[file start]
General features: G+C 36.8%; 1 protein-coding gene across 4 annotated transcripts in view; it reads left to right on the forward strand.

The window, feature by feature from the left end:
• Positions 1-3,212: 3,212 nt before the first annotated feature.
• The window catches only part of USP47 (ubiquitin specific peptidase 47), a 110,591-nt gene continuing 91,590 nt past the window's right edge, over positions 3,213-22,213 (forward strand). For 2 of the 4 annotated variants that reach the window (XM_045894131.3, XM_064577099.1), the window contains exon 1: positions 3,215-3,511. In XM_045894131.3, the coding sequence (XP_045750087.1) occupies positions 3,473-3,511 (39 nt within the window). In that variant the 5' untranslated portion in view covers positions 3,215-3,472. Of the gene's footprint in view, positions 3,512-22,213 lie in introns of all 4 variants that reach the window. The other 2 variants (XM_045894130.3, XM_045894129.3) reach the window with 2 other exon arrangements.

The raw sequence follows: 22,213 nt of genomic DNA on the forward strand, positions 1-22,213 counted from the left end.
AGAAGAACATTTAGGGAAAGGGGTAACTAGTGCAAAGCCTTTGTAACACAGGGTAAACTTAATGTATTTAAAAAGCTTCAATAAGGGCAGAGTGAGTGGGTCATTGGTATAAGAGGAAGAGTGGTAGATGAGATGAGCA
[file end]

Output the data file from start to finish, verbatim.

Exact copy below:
General features: G+C 36.8%; 1 protein-coding gene across 4 annotated transcripts in view; it reads left to right on the forward strand.

The window, feature by feature from the left end:
• Positions 1-3,212: 3,212 nt before the first annotated feature.
• The window catches only part of USP47 (ubiquitin specific peptidase 47), a 110,591-nt gene continuing 91,590 nt past the window's right edge, over positions 3,213-22,213 (forward strand). For 2 of the 4 annotated variants that reach the window (XM_045894131.3, XM_064577099.1), the window contains exon 1: positions 3,215-3,511. In XM_045894131.3, the coding sequence (XP_045750087.1) occupies positions 3,473-3,511 (39 nt within the window). In that variant the 5' untranslated portion in view covers positions 3,215-3,472. Of the gene's footprint in view, positions 3,512-22,213 lie in introns of all 4 variants that reach the window. The other 2 variants (XM_045894130.3, XM_045894129.3) reach the window with 2 other exon arrangements.

The raw sequence follows: 22,213 nt of genomic DNA on the forward strand, positions 1-22,213 counted from the left end.
AGAAGAACATTTAGGGAAAGGGGTAACTAGTGCAAAGCCTTTGTAACACAGGGTAAACTTAATGTATTTAAAAAGCTTCAATAAGGGCAGAGTGAGTGGGTCATTGGTATAAGAGGAAGAGTGGTAGATGAGATGAGCA